Even with the growth in adoption of cloud based software-as-a-service (SaaS), concerns about data security have remained. While breaches have been infrequent at SaaS vendors, questions persist about whether they are secure enough. One SaaS vendor told this author that, 'potential customers just assume that we are not secure. They ask us to prove that we are more secure than their closet.' Nevertheless, this SaaS vendor admits there are certain verticals that, due to a lack of ability to control access, will not let their customer data or PII be managed in cloud data centers. Is this all much ado about nothing?
CIOs say, 'No.'
Should we just assume that SaaS applications are safe? The responsibility for answering this question falls on the shoulders of CIOs - especially as they become more and more an orchestrator of business services versus a builder of operational services and cloud brings vendor management to the forefront of their agenda.
Now it is true that SaaS and other cloud vendors have put investment into data security. When I personally ran a SaaS vendor in the early 2000s, we focused early upon data encryption and SAS 70 class audits. But with this investment, do SaaS vendors necessarily have it right and do they have a target on their back for hackers? So should CIOs worry about data protection in the cloud?
When I asked CIOs what they thought and if they truly worry about SaaS data security, they universally said yes. One pointed out that as anyone can make a SaaS application, you have to know what's behind the scenes. For this reason, adopting the motto, 'trust, but verify' is imperative. One CIO bluntly said, 'If you don't worry about it, you won't be CIO much longer.' Another CIO added, 'This is critical to one’s organization and one’s personal survival.' It was suggested as well that the business owner requesting a cloud service or capability is culpable too and there should be shared responsibility for the convenience of SaaS. For CIOs and business owners one CIO said, 'Memories may be short, but forgiveness isn't plentiful. Ignorance is no defense.'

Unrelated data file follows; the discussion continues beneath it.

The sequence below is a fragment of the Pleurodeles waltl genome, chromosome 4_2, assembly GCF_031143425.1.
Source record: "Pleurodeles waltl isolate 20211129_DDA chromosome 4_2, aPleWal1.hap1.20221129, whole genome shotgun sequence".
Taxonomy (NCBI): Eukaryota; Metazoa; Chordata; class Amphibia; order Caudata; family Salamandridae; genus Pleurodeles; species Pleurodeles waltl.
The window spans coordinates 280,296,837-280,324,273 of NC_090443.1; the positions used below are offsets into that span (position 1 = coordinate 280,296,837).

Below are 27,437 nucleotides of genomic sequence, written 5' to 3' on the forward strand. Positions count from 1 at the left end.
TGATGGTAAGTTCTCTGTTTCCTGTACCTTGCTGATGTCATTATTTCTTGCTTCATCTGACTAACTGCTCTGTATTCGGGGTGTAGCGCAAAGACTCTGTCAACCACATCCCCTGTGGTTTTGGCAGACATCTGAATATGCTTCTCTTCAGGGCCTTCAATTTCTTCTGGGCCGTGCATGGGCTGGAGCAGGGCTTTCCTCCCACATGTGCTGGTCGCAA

CIOs in general said that it is important to collaborate and communicate with each SaaS partner on data security. As well, they said that SaaS models should be evaluated by Security Control Assessment (SCA) and Security Test and Evaluation (ST&E).
Could your organization do more?
While ensuring that the right processes and procedures are in place at your selected SaaS vendor makes great sense, can you do more to proactively secure the data within them? The answer is yes, you can actually manage the data that is input, used, and output from SaaS applications—the complete information flow between your datacenter and the cloud. In this mode, you have a cloud gateway behind your firewall that allows you to manage data and access to it within each SaaS application. This step takes a significant bite out of the risk of your data being exposed and eliminates the threat coming from a hack of a SaaS vendor. This allows you to securely take advantage of all that SaaS vendors have to offer, whether it be for bursting or replacement of current data center capabilities.
Imagine having a SaaS implementation where you control what happens to your data and more importantly who can access it. By establishing this capability, it would be finally be possible to confidently take the step of moving from on premise to SaaS, proven to eliminate the IT operational cost of internal hosting and freeing up investment to respond to increasingly prevalent digital disruptors.
CIOs are clear that they perceive risk in having data in SaaS applications. Hence, protection has come from selecting the right SaaS vendor and ensuring that they do the right things. Now you can actually do more. You can protect the data itself within the SaaS application before it goes in and as it comes out. To learn more about how this works, please read the below two articles. Data clearly should not limit you in your selection of SaaS vendors.
Learn more about controlling your data in the cloud